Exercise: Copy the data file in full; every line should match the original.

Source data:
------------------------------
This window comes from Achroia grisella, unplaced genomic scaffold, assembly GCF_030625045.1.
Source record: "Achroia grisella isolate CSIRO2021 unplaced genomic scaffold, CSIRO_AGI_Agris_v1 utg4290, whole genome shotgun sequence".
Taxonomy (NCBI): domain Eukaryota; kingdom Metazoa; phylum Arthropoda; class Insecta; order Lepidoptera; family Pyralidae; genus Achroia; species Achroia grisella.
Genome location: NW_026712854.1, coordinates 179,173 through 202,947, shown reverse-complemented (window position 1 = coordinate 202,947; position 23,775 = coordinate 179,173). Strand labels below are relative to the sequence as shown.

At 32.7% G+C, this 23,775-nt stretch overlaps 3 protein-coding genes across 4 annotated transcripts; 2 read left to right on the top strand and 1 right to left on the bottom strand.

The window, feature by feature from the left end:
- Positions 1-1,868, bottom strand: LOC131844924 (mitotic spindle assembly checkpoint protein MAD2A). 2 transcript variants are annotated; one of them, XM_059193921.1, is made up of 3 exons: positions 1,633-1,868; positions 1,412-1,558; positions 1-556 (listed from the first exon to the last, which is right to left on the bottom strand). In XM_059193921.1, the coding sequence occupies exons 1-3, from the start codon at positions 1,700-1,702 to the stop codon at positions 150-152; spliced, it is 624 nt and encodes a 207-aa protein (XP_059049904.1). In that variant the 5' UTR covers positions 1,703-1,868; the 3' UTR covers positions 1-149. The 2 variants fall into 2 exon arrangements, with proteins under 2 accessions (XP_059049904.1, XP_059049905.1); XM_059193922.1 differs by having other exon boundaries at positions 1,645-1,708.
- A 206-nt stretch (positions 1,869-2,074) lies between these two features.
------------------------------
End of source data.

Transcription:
This window comes from Achroia grisella, unplaced genomic scaffold, assembly GCF_030625045.1.
Source record: "Achroia grisella isolate CSIRO2021 unplaced genomic scaffold, CSIRO_AGI_Agris_v1 utg4290, whole genome shotgun sequence".
Taxonomy (NCBI): domain Eukaryota; kingdom Metazoa; phylum Arthropoda; class Insecta; order Lepidoptera; family Pyralidae; genus Achroia; species Achroia grisella.
Genome location: NW_026712854.1, coordinates 179,173 through 202,947, shown reverse-complemented (window position 1 = coordinate 202,947; position 23,775 = coordinate 179,173). Strand labels below are relative to the sequence as shown.

At 32.7% G+C, this 23,775-nt stretch overlaps 3 protein-coding genes across 4 annotated transcripts; 2 read left to right on the top strand and 1 right to left on the bottom strand.

The window, feature by feature from the left end:
- Positions 1-1,868, bottom strand: LOC131844924 (mitotic spindle assembly checkpoint protein MAD2A). 2 transcript variants are annotated; one of them, XM_059193921.1, is made up of 3 exons: positions 1,633-1,868; positions 1,412-1,558; positions 1-556 (listed from the first exon to the last, which is right to left on the bottom strand). In XM_059193921.1, the coding sequence occupies exons 1-3, from the start codon at positions 1,700-1,702 to the stop codon at positions 150-152; spliced, it is 624 nt and encodes a 207-aa protein (XP_059049904.1). In that variant the 5' UTR covers positions 1,703-1,868; the 3' UTR covers positions 1-149. The 2 variants fall into 2 exon arrangements, with proteins under 2 accessions (XP_059049904.1, XP_059049905.1); XM_059193922.1 differs by having other exon boundaries at positions 1,645-1,708.
- A 206-nt stretch (positions 1,869-2,074) lies between these two features.